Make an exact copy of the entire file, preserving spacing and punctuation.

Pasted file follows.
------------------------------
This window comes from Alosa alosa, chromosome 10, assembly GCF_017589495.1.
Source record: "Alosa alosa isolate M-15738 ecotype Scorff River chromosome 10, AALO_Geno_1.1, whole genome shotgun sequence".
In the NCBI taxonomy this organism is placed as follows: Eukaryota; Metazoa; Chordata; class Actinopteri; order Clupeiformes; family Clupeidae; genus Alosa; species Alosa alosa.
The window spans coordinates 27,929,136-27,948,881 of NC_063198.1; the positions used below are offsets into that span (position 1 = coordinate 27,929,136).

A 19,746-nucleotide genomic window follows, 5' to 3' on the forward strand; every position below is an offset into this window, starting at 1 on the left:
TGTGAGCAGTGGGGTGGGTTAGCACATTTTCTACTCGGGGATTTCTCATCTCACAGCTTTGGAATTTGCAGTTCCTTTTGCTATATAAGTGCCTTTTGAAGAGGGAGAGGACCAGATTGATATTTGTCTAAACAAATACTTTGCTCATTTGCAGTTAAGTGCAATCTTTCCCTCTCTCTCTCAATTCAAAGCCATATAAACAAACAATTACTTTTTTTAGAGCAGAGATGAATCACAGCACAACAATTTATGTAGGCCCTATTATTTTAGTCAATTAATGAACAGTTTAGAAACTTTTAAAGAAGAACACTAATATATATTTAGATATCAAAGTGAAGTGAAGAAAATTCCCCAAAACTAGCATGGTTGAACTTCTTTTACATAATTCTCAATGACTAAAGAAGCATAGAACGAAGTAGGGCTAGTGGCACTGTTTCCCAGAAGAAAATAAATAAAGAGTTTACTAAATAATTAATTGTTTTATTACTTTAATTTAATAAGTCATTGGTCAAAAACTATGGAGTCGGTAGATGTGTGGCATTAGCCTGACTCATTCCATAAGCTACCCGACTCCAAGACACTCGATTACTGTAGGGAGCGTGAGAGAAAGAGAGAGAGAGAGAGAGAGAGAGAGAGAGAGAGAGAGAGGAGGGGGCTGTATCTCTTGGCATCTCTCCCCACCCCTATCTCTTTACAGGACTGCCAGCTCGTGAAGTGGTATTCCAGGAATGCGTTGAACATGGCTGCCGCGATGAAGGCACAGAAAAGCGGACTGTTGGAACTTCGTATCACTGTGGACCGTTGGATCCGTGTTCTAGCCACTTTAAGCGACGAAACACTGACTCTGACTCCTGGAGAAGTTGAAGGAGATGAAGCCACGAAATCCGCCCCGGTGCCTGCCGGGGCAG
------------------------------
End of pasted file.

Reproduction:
This window comes from Alosa alosa, chromosome 10, assembly GCF_017589495.1.
Source record: "Alosa alosa isolate M-15738 ecotype Scorff River chromosome 10, AALO_Geno_1.1, whole genome shotgun sequence".
In the NCBI taxonomy this organism is placed as follows: Eukaryota; Metazoa; Chordata; class Actinopteri; order Clupeiformes; family Clupeidae; genus Alosa; species Alosa alosa.
The window spans coordinates 27,929,136-27,948,881 of NC_063198.1; the positions used below are offsets into that span (position 1 = coordinate 27,929,136).

A 19,746-nucleotide genomic window follows, 5' to 3' on the forward strand; every position below is an offset into this window, starting at 1 on the left:
TGTGAGCAGTGGGGTGGGTTAGCACATTTTCTACTCGGGGATTTCTCATCTCACAGCTTTGGAATTTGCAGTTCCTTTTGCTATATAAGTGCCTTTTGAAGAGGGAGAGGACCAGATTGATATTTGTCTAAACAAATACTTTGCTCATTTGCAGTTAAGTGCAATCTTTCCCTCTCTCTCTCAATTCAAAGCCATATAAACAAACAATTACTTTTTTTAGAGCAGAGATGAATCACAGCACAACAATTTATGTAGGCCCTATTATTTTAGTCAATTAATGAACAGTTTAGAAACTTTTAAAGAAGAACACTAATATATATTTAGATATCAAAGTGAAGTGAAGAAAATTCCCCAAAACTAGCATGGTTGAACTTCTTTTACATAATTCTCAATGACTAAAGAAGCATAGAACGAAGTAGGGCTAGTGGCACTGTTTCCCAGAAGAAAATAAATAAAGAGTTTACTAAATAATTAATTGTTTTATTACTTTAATTTAATAAGTCATTGGTCAAAAACTATGGAGTCGGTAGATGTGTGGCATTAGCCTGACTCATTCCATAAGCTACCCGACTCCAAGACACTCGATTACTGTAGGGAGCGTGAGAGAAAGAGAGAGAGAGAGAGAGAGAGAGAGAGAGAGAGAGAGAGGAGGGGGCTGTATCTCTTGGCATCTCTCCCCACCCCTATCTCTTTACAGGACTGCCAGCTCGTGAAGTGGTATTCCAGGAATGCGTTGAACATGGCTGCCGCGATGAAGGCACAGAAAAGCGGACTGTTGGAACTTCGTATCACTGTGGACCGTTGGATCCGTGTTCTAGCCACTTTAAGCGACGAAACACTGACTCTGACTCCTGGAGAAGTTGAAGGAGATGAAGCCACGAAATCCGCCCCGGTGCCTGCCGGGGCAG